Quetta Gladiators would remember the event for the resurgence of Saud Shakeel, who made a name for himself as an opening batter; not only was he able to score runs in crucial matches, but he even managed to trouble batters in the opposing camp with his left-arm spin. Coached by former Australian Shane Watson, the team’s other left-arm spinner Akeal Hosein managed to take the only hat-trick of the season; Mohammad Wasim Jr.’s last ball six off Shaheen Afridi would remain the team’s highest point of the season.

Karachi Kings — another year, another heartbreak

The management behind Karachi Kings tried new faces for the ninth edition of the Pakistan Super League, but even a new captain Shan Masood and a new coach Phil Simmons, were unable to change the fortunes of the struggling franchise. Despite the presence of the experienced Shoaib Malik, Karachi Kings won just four out of their ten matches and missed out on a place in the playoffs by one point.

Fans of the franchise would not forgive the management for trading Imad Wasim for Hasan Ali and Mohammad Nawaz, because the same Imad Wasim was the reason why the Kings were unable to reach the playoffs again. Captain Shan Masood’s form was also one of the reasons why the team couldn’t do well in the edition, and despite having the likes of West Indian Kieron Pollard, South African Tabraiz Shamsi and Tim Seifert from New Zealand in their ranks, they faltered big time in the league matches.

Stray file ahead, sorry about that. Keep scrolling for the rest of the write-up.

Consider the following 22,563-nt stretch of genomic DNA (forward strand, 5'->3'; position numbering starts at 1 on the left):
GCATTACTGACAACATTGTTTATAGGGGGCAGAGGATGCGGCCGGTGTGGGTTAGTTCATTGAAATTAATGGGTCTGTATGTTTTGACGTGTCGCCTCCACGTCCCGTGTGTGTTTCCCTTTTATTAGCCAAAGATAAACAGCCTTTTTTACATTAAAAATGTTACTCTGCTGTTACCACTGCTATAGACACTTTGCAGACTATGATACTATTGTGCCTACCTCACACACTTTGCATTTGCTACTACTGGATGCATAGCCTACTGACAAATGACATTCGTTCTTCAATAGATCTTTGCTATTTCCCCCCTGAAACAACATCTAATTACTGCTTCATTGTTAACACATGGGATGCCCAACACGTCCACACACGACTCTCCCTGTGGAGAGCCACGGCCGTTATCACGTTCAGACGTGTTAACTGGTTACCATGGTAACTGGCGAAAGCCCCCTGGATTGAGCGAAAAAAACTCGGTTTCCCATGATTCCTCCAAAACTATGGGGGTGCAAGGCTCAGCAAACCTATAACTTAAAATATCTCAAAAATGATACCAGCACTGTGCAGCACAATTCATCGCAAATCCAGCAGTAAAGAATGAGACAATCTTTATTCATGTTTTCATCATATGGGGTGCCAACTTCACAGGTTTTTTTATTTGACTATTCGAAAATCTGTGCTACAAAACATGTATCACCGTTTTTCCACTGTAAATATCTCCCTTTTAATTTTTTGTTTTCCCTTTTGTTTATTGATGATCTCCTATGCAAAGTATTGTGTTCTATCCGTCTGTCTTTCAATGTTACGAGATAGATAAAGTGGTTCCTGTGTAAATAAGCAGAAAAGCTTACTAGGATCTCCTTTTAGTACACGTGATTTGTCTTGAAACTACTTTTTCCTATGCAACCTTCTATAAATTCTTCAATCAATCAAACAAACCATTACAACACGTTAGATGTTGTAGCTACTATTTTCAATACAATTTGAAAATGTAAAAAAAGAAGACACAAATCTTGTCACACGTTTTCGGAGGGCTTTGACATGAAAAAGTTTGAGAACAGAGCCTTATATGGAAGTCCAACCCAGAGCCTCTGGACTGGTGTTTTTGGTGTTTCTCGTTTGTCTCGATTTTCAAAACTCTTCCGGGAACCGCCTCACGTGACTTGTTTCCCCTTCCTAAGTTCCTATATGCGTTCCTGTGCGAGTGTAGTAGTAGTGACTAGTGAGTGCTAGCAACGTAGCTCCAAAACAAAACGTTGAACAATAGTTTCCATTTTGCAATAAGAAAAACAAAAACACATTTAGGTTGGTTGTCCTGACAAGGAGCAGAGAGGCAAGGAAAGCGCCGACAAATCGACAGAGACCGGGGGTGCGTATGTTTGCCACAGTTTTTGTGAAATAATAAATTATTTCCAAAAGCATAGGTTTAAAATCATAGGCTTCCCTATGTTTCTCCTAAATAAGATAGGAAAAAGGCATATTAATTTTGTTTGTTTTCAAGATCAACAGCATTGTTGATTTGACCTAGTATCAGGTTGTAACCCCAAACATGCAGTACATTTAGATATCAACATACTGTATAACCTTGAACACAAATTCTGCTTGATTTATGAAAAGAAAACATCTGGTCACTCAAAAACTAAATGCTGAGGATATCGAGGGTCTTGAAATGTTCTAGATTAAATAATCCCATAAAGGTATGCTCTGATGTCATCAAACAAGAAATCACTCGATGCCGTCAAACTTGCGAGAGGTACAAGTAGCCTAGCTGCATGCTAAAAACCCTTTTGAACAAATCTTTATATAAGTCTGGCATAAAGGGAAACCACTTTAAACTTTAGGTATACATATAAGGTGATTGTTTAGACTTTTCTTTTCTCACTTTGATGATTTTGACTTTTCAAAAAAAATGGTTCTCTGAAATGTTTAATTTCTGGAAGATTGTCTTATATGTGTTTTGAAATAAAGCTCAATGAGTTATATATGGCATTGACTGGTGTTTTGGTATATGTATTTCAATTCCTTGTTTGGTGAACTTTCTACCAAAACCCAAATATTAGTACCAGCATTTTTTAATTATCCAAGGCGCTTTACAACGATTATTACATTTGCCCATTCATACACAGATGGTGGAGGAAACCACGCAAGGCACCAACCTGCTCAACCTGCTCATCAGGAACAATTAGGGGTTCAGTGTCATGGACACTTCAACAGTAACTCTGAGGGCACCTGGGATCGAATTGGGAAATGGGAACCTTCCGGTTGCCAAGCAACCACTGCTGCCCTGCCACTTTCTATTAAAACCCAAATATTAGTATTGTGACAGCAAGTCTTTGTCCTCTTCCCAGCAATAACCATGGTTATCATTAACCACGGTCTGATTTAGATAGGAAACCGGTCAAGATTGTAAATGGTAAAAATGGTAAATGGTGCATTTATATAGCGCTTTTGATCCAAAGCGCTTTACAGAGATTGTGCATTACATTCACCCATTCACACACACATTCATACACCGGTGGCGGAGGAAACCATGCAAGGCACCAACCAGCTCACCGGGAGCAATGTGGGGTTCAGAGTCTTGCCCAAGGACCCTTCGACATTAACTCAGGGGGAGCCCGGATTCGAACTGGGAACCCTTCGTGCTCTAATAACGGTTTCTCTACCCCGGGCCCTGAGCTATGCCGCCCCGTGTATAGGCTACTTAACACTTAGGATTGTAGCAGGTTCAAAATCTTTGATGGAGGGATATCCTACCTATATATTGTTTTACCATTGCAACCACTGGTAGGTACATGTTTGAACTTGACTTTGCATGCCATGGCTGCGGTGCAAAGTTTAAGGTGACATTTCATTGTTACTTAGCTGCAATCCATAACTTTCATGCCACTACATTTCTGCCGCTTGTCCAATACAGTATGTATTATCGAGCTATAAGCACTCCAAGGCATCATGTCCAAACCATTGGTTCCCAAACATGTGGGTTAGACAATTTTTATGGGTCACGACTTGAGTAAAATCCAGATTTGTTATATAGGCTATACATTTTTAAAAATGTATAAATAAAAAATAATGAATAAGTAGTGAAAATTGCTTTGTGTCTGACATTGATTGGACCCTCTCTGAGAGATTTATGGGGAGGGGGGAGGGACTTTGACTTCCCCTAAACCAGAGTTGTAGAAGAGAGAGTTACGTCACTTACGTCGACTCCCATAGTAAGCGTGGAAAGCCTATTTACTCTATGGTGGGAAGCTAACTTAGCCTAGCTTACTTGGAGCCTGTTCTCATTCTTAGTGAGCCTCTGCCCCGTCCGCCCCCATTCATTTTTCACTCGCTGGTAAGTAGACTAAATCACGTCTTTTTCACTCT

Lahore Qalandars — defending champions failed big time!

They were the winners of the last two events, making them double-defending champions for the first time in the history of the franchise. However, they fell short of their fans’ expectations and were able to win just one match out of their ten outings.

Not only were their captain Shaheen Afridi’s leadership qualities tested during the tournament, the failure of Fakhar Zaman at the top, the injury to Haris Rauf after just four matches, and David Wiese’s inability to play the full matches, were among some of the reasons why Lahore Qalandars couldn’t repeat their heroics for the third consecutive year.

Although Rassie van der Dussen was able to score more than 350 runs during the event, the South African’s return home before the final round matches dealt a huge blow to the defending champions. Also, Shaheen Afridi was unable to take advantage of Sikandar Raza’s presence in the squad, who was needlessly pushed down the order and was only treated as a proper bowler after Lahore had lost most of their matches.

It was evident from the way Lahore Qalandars played that they missed the wizardry of Afghanistan’s Rashid Khan, who couldn’t fulfil his commitment because he was nursing an injury. One hopes that in the next 12 months, Lahore Qalandars can recuperate and make up for their dreadful performance with a better performance in PSL 10.